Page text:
“We love busting animal-abusers. If they want to take away our rights, having based my entire career on this one thing, there's no way I will sit by as this happens.”
That’s what one undercover animal activist said recently in an ABC News interview, vowing to fight so-called “ag gag” laws being passed in many states across the country.
The activist, identified only as "Pete," was behind a 2012 undercover video released of alleged animal abuse at the Bettencourt Dairies’ Dry Creek Dairy facility near Hansen, Idaho. The video led to changes in dairy employee training and vetting across Idaho, as well as probation for one of the three workers charged in the case.
But, as ABC News pointed out, these undercover investigations may be radically transformed as more states work to pass laws to protect farmers and ranchers from activists, including prohibiting them from gaining employment under false pretenses and waiting months before reporting the abuse to authorities.
In recent years, some states have proposed or passed bills that give undercover activists 24 hours to submit unedited copies of footage to law enforcement for further investigation. Tennessee is the latest to propose an “ag gag” bill, which was approved by the House Agriculture Subcommittee earlier this week. Read more here.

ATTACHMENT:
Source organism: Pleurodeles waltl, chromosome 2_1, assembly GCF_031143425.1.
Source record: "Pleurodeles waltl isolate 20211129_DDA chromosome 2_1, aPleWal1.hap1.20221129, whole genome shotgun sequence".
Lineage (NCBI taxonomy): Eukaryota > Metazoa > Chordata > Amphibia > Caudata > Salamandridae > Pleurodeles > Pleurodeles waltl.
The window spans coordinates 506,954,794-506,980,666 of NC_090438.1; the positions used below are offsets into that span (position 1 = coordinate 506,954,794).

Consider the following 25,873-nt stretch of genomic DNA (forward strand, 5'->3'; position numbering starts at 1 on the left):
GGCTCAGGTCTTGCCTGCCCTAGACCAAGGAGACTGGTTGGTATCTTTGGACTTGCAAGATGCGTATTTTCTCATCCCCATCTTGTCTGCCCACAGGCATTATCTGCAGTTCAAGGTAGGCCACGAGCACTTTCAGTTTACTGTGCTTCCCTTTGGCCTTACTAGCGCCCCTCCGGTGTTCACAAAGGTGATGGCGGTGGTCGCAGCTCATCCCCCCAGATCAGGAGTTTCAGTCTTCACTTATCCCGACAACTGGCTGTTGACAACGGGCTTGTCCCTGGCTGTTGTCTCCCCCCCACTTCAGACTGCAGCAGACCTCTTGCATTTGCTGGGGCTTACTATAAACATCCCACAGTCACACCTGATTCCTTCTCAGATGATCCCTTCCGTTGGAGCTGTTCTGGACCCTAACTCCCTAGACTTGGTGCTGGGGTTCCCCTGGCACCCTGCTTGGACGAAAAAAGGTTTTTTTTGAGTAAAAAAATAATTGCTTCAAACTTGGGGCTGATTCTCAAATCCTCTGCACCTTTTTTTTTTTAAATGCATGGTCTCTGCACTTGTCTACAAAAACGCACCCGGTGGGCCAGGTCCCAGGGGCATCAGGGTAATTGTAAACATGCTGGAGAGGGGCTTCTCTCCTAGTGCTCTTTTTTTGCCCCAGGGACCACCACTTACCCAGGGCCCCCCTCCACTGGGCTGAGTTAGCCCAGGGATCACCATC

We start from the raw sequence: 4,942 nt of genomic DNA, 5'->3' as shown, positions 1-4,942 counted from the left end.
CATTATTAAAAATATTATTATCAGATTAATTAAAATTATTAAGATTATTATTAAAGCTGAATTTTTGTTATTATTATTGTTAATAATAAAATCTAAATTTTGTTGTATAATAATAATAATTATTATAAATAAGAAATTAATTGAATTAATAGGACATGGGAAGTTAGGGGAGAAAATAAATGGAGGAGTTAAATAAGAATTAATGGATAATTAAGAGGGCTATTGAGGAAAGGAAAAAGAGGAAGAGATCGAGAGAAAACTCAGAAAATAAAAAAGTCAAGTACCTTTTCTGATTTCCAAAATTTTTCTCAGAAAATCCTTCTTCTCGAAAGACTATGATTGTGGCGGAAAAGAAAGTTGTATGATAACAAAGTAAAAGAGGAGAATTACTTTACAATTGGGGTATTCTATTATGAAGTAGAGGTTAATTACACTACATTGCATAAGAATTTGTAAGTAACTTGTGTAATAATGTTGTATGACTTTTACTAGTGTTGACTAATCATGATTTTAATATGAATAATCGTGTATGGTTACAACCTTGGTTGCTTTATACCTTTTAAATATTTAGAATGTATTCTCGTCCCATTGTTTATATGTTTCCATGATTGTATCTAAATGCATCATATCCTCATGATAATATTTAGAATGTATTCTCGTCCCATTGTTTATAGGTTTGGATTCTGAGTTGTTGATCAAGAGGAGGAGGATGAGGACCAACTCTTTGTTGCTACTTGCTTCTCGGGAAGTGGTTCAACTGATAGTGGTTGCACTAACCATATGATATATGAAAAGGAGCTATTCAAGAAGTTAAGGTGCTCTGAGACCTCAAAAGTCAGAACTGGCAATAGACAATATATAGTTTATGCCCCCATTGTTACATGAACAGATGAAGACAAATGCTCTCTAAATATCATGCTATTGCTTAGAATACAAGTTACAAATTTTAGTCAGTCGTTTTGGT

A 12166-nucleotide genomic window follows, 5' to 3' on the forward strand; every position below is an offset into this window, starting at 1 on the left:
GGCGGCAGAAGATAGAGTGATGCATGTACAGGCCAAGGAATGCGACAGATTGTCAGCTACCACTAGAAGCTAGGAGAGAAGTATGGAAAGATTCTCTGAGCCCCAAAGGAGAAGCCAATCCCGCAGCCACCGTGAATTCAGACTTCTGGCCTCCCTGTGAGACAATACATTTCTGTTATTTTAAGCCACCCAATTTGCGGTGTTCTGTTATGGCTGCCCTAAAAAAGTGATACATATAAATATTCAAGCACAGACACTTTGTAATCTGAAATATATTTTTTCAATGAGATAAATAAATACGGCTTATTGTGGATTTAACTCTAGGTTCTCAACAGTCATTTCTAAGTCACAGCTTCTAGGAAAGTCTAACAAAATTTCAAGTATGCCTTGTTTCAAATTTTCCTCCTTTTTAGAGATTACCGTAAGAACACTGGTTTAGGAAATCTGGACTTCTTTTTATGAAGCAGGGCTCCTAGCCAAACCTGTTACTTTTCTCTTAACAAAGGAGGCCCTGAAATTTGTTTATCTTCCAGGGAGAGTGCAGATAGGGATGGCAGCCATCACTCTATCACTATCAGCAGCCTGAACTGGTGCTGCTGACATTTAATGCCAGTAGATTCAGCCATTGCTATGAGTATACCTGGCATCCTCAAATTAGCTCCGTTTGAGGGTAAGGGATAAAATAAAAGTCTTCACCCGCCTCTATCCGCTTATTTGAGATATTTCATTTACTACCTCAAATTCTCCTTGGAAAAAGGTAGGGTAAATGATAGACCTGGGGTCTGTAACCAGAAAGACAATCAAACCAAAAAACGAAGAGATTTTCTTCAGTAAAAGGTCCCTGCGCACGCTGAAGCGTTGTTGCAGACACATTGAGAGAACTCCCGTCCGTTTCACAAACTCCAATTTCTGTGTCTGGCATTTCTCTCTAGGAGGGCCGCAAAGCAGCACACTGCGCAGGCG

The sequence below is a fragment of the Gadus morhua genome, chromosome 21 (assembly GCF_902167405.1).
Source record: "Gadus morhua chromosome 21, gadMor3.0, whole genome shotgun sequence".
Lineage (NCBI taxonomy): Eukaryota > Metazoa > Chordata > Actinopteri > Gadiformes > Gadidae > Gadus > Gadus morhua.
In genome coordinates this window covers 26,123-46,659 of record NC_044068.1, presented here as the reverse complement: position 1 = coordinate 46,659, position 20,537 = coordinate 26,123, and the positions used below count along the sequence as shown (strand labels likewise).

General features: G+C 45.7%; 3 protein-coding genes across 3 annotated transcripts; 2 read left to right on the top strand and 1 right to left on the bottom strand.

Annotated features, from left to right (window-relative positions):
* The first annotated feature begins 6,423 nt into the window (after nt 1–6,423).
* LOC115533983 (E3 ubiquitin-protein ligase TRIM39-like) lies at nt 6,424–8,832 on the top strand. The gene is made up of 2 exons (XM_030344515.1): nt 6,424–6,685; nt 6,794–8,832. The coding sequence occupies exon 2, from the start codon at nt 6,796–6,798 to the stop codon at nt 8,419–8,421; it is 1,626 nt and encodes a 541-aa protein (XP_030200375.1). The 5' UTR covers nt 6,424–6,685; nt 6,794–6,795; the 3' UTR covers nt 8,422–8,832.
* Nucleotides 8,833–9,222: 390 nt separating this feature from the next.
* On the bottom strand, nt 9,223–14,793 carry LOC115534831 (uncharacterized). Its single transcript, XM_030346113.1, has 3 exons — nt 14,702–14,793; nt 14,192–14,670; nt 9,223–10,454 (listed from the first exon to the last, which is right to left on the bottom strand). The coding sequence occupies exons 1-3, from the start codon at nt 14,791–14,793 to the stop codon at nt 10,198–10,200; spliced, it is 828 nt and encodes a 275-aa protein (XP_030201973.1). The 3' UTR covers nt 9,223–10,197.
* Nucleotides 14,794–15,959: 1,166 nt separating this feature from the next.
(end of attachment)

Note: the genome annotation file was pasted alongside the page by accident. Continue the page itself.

A total of nine state legislatures are considering an “ag gag” bill.
For activists like Pete, these laws only protect animal abuse. For livestock producers, however, it’s a way to prevent groups from strategically editing the footage and releasing it to the law enforcement and the public in a well-planned media frenzy months after filming. However, in the process, the laws also make the industry less transparent to consumers.
In a 2012 poll on PorkNetwork.com, 73 percent of respondents indicated that they do not believe that “ag gag” laws help agriculture. See the poll here.
Meanwhile, animal activist "Pete" notes that he will work with the Mercy for Animals’ legal teams to work around the “ag gag” laws to continue to expose animal abuse.
"We'll find a way,” Pete warned. “There's going to be a way we keep doing this."